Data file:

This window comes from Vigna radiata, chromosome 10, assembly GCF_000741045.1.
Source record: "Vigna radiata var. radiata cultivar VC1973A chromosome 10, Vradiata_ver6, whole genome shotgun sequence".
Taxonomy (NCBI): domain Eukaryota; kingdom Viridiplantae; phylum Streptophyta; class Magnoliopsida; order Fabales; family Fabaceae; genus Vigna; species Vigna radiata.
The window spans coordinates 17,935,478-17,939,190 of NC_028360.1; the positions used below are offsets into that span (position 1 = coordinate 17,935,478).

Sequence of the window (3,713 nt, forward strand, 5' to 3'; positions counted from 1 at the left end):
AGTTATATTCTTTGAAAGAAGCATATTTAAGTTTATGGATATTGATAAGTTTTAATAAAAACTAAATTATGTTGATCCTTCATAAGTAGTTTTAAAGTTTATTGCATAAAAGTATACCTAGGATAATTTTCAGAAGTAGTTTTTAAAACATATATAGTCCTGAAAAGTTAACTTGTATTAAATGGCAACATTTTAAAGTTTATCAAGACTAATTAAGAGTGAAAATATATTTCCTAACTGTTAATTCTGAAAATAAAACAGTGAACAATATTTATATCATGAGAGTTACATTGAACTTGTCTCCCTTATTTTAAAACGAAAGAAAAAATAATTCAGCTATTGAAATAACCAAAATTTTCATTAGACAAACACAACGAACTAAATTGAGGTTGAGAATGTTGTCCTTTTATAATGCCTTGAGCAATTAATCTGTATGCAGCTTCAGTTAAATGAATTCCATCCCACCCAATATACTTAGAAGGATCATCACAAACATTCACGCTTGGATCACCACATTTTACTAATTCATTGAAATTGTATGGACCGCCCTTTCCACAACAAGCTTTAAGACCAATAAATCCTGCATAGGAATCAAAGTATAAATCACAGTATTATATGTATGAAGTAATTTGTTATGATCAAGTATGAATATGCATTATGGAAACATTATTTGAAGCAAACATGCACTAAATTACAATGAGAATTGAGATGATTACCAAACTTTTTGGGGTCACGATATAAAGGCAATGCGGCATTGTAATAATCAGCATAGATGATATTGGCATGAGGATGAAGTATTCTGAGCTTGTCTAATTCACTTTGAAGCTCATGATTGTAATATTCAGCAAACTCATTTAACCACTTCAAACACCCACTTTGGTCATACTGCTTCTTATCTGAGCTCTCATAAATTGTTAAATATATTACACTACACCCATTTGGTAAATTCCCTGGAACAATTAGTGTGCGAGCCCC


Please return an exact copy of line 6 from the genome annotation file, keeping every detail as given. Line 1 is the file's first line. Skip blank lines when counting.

AGTTATATTCTTTGAAAGAAGCATATTTAAGTTTATGGATATTGATAAGTTTTAATAAAAACTAAATTATGTTGATCCTTCATAAGTAGTTTTAAAGTTTATTGCATAAAAGTATACCTAGGATAATTTTCAGAAGTAGTTTTTAAAACATATATAGTCCTGAAAAGTTAACTTGTATTAAATGGCAACATTTTAAAGTTTATCAAGACTAATTAAGAGTGAAAATATATTTCCTAACTGTTAATTCTGAAAATAAAACAGTGAACAATATTTATATCATGAGAGTTACATTGAACTTGTCTCCCTTATTTTAAAACGAAAGAAAAAATAATTCAGCTATTGAAATAACCAAAATTTTCATTAGACAAACACAACGAACTAAATTGAGGTTGAGAATGTTGTCCTTTTATAATGCCTTGAGCAATTAATCTGTATGCAGCTTCAGTTAAATGAATTCCATCCCACCCAATATACTTAGAAGGATCATCACAAACATTCACGCTTGGATCACCACATTTTACTAATTCATTGAAATTGTATGGACCGCCCTTTCCACAACAAGCTTTAAGACCAATAAATCCTGCATAGGAATCAAAGTATAAATCACAGTATTATATGTATGAAGTAATTTGTTATGATCAAGTATGAATATGCATTATGGAAACATTATTTGAAGCAAACATGCACTAAATTACAATGAGAATTGAGATGATTACCAAACTTTTTGGGGTCACGATATAAAGGCAATGCGGCATTGTAATAATCAGCATAGATGATATTGGCATGAGGATGAAGTATTCTGAGCTTGTCTAATTCACTTTGAAGCTCATGATTGTAATATTCAGCAAACTCATTTAACCACTTCAAACACCCACTTTGGTCATACTGCTTCTTATCTGAGCTCTCATAAATTGTTAAATATATTACACTACACCCATTTGGTAAATTCCCTGGAACAATTAGTGTGCGAGCCCC